After a relatively slow spring, things really started to move on 13 May, with eight Bluethroats and two Red-backed Shrikes arriving among a good mix of other migrants. Things continued to improve through 14th and, with news of Marmora's Warbler and Black-faced Bunting on Shetland, hopes and expectations were rising. Despite this no one would’ve predicted them Eurasian Crag Martin found by Keith Pellow around the Haven later that evening.
The bird hung around the trapping area for most of its four-day stay (Richard Cope).
The morning of 15th dawned with a light south-easterly and some thin high cloud, and I headed out to lead a public trap round for guests and visitors. Following some fortunate encounters of Red-rumped Swallow and Western Marsh Harrier on my previous trap rounds, there were a few folk joking about what I could produce this morning.
Unfortunately, as I went through the Gully trap and past the Hjon Dyke and Single Dyke traps things weren’t looking good, and the best bird we’d managed to see was a Black-headed Gull flying over. As I entered the Plantation trap, I saw a Hawfinch fly ahead of me, followed by two other passerines. In front of the catching box, one of those passerines flew up and held on to the side netting of the trap and caught my attention.
Despite its rarity here, Song Sparrow is a common seed-eating songbird of gardens and hedgerows in North America (Dave Parnaby).
The distinctively marked pale grey and rich brown head struck me, and I immediately recognised it as a Song Sparrow, a species I’m very familiar with having previously volunteered at Long Point Bird Observatory in Canada. I called out to the nearest couple of guests to enter the trap as back-up, in case the bird managed to dive past me. Fortunately it went almost straight into the catching box and was soon in a bird-bag on its way to be processed back at the Bird Observatory, along with the Hawfinch.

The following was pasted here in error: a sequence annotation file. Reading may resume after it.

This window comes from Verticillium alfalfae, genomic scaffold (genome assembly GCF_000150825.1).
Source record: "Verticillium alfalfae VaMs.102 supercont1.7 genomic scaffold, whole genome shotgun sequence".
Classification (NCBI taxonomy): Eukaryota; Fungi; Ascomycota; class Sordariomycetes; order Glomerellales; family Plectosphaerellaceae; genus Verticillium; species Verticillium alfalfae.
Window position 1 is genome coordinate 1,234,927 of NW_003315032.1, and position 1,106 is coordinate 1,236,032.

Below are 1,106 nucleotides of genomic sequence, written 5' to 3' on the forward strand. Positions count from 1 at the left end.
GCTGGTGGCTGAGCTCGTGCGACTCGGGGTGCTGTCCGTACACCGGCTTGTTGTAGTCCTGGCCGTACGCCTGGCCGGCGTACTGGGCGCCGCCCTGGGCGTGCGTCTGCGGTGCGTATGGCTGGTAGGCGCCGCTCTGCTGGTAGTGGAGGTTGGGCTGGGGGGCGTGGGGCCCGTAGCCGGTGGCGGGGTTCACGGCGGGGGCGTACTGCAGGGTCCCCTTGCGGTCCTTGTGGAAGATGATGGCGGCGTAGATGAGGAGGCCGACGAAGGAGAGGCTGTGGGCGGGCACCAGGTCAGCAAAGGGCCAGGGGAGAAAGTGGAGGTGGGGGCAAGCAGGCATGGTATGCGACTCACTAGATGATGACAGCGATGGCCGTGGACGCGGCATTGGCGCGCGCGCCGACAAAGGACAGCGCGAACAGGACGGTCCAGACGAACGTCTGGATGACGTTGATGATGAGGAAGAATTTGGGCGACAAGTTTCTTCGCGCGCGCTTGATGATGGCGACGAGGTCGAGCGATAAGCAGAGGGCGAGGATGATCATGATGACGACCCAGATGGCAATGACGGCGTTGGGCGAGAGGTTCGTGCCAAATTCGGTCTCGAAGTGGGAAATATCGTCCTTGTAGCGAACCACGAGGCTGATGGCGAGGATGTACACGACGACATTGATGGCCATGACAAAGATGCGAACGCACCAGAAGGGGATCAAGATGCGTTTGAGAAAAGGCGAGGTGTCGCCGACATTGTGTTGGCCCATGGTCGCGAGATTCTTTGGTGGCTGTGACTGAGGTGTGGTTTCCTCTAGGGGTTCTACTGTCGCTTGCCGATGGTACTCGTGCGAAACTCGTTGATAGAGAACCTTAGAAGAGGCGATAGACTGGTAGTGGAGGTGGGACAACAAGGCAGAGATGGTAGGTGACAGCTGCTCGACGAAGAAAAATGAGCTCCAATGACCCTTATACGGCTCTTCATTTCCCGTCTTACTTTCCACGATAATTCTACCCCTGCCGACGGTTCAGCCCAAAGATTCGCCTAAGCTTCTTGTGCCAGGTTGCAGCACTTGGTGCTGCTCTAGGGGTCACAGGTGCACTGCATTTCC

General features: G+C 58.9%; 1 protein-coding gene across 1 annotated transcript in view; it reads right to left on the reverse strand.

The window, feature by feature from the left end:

It was released a short while later and remained around the ‘obs’ garden for three days, before wandering further afield on 18th, when it was seen around the Plantation and Gully for the last time. Although generally elusive at the obs, when it was presumably lurking in the garden, it would come out to forage below a bird feeder at regular intervals and enable views down to just a couple of metres from the lounge windows.
During its stay, five charter flights made the trip north, along with a number of Shetland birders and some others who arrived on scheduled transport, with everyone successful in seeing the bird. It was a unique experience with folk arriving from Shetland dashing past the Song Sparrow in order to see the Eurasian Crag Martin (a first for Shetland, whereas the Song Sparrow was the fourth for Fair Isle, meaning that many birders didn’t need it for their Shetland list), whereas others made a beeline straight for the sparrow and took in the martin later as a ‘bonus’!
The coalescence of this Song Sparrow's breast streaks into a blotchy central spot indicates that it belongs to one of the eastern populations, as might be expected in a Palearctic vagrant (Roger Riddington).